Wtih the best of intentions Mrs. Wanamaker
.y, through' the vast wealth at her disposal, make
:onceited silly flapper out of this baby girl that
expects to adopt. ILimousines, chauffeurs, poodle
gs, and maids are not always for the best. Money
rks strange things, and only too often is it the
eet cause of great disappointment. This or-
an, if taken into such an atmosphere of' riches,
.y finally marry, as so many wealthy girls do, a
istabout or a no-good, and with the aid of the
orce courts, continue marryingsno-goods. She
Ly never experience real happiness.
But then there is the other possibility, arid this is
nuch happier one. Mrs. Wanamaker, by the use
good common sense, may bring this orphan
>y up. with its head unturned by the gold of its
aents. The baby may grow into womanhood
1. a sympathetic understanding of the class of
>pIe of which fer ancestors were members. She.
GRIND AND GROW STALE
With- the sad news from Dr. George A. M'ay, as-
sistant professor of physical education and director
of the Waterman gymnasium, that only three men
have entered their names for participation in the
tennis tournament, comes the inelitable thought:
Grind and grow stale ! It can not be possible that
only three of the tennis sharks of the campus are
going out after the trophies. If but three are out,
there certainly must be three hundred that ought
to go out if only. to get away from the grind of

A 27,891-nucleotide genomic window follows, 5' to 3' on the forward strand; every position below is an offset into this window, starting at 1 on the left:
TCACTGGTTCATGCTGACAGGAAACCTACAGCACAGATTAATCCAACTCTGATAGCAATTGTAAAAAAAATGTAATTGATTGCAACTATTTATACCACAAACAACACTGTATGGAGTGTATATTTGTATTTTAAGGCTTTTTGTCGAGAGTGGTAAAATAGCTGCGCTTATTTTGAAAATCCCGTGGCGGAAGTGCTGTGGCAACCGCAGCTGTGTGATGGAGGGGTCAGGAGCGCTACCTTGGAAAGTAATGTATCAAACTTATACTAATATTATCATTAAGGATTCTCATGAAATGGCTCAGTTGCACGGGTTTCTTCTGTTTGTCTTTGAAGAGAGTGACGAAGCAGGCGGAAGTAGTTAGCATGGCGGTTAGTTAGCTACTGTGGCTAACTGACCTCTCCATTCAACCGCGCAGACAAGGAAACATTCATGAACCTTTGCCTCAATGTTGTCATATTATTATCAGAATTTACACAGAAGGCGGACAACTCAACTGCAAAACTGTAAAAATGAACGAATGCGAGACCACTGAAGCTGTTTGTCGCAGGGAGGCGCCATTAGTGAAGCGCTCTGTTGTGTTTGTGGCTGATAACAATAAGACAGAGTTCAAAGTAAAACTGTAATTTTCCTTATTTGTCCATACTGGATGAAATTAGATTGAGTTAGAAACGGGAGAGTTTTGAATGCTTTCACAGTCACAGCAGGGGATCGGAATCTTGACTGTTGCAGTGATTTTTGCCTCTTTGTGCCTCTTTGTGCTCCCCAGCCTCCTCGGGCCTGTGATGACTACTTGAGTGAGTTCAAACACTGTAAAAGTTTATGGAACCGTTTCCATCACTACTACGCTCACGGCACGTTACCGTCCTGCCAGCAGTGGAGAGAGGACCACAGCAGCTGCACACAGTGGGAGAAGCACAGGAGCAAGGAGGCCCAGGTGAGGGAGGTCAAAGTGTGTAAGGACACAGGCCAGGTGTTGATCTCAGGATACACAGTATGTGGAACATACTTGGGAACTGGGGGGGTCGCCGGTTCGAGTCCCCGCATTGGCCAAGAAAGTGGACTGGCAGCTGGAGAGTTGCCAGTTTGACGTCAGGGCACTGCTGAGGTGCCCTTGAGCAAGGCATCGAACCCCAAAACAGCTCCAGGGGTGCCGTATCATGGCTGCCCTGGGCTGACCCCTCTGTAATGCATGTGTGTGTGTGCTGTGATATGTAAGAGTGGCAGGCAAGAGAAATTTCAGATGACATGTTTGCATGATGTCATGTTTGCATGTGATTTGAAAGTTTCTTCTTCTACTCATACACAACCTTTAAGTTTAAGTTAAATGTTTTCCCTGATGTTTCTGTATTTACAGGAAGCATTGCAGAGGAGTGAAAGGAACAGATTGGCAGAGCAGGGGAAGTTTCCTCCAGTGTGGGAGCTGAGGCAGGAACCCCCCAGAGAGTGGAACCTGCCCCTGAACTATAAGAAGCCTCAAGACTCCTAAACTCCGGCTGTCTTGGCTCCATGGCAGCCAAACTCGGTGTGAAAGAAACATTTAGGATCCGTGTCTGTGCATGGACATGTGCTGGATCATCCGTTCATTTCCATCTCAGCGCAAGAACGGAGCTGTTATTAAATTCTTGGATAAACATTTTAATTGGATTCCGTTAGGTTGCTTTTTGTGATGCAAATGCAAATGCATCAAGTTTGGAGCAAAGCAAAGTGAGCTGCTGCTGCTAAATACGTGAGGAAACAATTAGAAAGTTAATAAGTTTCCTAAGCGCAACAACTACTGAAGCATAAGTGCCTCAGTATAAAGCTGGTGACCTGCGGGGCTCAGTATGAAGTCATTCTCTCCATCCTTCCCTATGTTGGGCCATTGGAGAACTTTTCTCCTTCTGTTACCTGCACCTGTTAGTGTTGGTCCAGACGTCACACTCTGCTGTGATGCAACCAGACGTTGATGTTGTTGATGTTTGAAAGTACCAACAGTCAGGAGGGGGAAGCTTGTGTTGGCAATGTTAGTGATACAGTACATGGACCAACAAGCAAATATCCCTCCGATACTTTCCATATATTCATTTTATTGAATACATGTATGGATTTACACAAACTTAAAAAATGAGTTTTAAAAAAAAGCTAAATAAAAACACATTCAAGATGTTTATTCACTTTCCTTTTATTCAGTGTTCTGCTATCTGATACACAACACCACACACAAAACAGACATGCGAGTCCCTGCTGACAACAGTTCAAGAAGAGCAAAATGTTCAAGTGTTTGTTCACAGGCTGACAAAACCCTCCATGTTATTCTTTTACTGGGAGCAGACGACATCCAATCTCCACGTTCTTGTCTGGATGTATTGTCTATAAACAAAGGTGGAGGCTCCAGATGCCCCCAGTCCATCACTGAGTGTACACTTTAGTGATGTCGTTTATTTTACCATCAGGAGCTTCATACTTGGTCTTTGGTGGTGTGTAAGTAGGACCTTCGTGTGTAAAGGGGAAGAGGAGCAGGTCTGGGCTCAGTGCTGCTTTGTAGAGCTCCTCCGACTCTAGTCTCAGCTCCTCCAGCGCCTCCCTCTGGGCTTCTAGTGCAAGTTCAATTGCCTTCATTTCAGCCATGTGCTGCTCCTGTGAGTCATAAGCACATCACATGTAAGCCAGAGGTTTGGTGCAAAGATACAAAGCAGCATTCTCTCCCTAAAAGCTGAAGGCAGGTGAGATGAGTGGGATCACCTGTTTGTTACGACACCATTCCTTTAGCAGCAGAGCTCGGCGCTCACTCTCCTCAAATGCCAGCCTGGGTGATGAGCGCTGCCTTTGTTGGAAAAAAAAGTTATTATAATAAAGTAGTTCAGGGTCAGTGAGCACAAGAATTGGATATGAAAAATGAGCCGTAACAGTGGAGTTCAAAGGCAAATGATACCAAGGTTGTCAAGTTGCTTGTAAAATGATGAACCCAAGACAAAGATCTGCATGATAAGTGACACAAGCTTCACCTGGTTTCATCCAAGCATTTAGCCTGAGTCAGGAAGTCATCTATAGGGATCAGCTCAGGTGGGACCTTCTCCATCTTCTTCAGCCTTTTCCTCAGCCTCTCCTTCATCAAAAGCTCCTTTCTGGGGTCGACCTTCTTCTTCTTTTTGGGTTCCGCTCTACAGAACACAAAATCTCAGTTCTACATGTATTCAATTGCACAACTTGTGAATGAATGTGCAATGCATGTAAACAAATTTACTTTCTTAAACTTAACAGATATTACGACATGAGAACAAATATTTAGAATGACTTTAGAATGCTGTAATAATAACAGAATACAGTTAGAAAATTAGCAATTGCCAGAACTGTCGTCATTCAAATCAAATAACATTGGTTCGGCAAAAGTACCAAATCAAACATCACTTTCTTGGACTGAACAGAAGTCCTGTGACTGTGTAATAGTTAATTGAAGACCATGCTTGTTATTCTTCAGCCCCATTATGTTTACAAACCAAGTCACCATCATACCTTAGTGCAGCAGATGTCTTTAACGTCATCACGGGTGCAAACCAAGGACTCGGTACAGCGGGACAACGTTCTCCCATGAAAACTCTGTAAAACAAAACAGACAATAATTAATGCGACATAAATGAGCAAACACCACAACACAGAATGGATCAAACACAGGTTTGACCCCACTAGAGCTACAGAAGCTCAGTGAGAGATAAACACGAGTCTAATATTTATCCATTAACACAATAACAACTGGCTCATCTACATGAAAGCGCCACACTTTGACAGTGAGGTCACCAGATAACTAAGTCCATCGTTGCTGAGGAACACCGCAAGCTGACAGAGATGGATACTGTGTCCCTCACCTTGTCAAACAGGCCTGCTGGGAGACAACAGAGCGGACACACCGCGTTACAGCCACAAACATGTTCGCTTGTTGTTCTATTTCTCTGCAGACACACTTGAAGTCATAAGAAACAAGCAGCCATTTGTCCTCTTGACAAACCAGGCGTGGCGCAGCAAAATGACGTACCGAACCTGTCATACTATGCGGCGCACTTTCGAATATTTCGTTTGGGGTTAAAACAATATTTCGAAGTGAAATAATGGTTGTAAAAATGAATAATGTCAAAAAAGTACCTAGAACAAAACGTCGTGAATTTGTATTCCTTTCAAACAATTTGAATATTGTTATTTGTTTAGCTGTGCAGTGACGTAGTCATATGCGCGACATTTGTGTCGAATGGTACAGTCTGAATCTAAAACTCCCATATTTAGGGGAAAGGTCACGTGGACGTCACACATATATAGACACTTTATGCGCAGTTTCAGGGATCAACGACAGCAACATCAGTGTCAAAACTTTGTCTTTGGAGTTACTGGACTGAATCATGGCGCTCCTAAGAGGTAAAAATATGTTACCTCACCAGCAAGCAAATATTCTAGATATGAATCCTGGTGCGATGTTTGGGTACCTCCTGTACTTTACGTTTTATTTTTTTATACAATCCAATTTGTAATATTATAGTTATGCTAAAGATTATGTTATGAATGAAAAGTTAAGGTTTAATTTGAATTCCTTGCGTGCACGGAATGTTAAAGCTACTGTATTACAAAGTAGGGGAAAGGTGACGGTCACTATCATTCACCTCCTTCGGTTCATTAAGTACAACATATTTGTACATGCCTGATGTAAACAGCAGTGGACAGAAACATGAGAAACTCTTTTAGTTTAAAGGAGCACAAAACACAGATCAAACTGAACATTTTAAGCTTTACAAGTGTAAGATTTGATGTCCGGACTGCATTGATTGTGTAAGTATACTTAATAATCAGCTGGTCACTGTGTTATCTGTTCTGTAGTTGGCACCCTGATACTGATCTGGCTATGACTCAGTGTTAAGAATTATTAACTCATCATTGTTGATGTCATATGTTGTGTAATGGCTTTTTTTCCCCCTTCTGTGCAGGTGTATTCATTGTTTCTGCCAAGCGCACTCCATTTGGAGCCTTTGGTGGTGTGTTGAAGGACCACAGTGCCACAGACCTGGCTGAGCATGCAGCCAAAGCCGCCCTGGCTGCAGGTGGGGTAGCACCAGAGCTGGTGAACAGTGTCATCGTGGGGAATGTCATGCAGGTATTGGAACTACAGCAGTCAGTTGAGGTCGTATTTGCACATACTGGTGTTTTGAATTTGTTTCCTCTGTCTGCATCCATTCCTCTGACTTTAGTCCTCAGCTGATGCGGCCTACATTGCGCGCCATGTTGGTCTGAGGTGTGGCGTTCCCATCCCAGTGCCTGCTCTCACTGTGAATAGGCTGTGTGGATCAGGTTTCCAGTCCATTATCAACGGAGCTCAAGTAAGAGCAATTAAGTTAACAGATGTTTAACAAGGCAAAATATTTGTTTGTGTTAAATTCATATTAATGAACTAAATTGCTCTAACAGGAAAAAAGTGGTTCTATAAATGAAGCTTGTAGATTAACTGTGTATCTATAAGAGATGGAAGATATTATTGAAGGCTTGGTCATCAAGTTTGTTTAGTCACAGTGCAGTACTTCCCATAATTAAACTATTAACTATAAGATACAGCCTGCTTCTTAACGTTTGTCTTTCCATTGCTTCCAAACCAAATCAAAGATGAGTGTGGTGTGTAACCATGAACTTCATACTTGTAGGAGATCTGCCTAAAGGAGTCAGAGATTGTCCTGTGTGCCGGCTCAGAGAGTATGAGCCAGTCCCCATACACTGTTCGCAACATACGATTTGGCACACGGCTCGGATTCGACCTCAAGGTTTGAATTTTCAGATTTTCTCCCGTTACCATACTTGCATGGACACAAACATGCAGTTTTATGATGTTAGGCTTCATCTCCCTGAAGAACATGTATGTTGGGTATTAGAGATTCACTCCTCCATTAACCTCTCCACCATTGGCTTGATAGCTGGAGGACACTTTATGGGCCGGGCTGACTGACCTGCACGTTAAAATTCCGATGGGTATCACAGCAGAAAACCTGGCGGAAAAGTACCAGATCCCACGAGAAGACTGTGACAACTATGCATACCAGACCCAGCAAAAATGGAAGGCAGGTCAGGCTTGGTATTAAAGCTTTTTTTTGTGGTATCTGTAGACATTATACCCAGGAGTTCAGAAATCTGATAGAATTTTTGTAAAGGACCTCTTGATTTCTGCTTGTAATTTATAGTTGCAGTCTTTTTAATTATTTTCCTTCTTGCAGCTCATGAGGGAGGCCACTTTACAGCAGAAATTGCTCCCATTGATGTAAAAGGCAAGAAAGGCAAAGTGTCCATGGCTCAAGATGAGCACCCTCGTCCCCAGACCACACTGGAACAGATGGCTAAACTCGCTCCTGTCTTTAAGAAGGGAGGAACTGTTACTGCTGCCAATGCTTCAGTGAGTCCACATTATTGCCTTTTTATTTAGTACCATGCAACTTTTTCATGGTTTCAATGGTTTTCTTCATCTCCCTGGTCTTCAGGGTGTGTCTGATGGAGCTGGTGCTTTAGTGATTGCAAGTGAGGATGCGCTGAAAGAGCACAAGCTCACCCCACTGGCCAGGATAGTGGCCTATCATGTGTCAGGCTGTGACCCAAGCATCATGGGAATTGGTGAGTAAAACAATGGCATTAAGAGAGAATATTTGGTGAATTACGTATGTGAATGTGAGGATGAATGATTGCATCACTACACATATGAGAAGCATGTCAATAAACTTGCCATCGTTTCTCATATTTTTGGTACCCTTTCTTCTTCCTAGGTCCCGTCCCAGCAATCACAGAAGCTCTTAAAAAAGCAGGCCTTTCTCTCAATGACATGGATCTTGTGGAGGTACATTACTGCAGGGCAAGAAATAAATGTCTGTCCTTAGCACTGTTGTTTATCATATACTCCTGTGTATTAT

Mr. Tennis Champ-To-Be: Haven't you begun
to have that dead tired feeling that makes all the
world seem to drag on your feet? Where is the
pep of the first week of summer school? Where is
that zeal for work that you had at the beginning of
the session? What has become of that unflagging
interest that you had for your studies? Whence
comes that incessant desire to sit down? Why
don't ou care whether you get the work out or not?
You will probably find the answer in the fact that
you haven't had enought exercise. In one of
Crane's famous editorials,-he makes the statement
that action clears the brain. So if you feel that
sluggish down-at-the-mouth depression the chances
are that you need to get out and get into some com-
petitive game that will inspire you by making you
This opportunity is afforded you by the tennis
tournament which is to begin Monday of next week.
Sign up now at Dr. May's office in Waterman gym-
(nasium and stop the awful onslaught of staleness.
The Intelligentsia in Amercia seem to be made
up of that group who knows that Mary Garden is
a singer, and the other group who knows that it is
the name of a perfume brand.
Have you read Wood's report on the Philippines?
No? Well, read it and see how the "in" was knock-
/ ed out of independence.
Isn't the question often raised in your mind as
to whether a woman's coiffure shows that she is
stylish or merely lazy?
Business is that human intercourse by means of
which men talk money or make money talk.
Some people's ideas are so monumental that they
seem to have come off a marble block.
..... ... .. .. ..... .......... ..... .... ............ ............. ....x
THE FRYING PAN
-a flash in the Pan."
Cockide Quatrain II
The campus clock is no more right.
It chimes a thundering lie.
The aeroplane of time's swift flight
Has got a plane awry.
The chief and essential difference between taxis
and takes is that you can sometimes dodge the ,lat-
The jolly boy who claps you on the sunburnt
shoulder and asks if you'vebeen swimming yet.
Hesitating down the Rue Etat in our desultory
fashion and considering the beauties of nature on
their ways to class, and meditating on the absence
of the svelte Hogarthian this Summer session, we
came up Alcibiades Throgmorton.
He was peering anxiously under the front cover
of his rare old Bentz Seven, vintage of the ante-
bellum days. We greeted him in a brotherly way
and stopped to look into the vitals of the vehicle.
"Is she ailing?" we asked.
"Gallstones or peritonitis I guess," says Alcibi-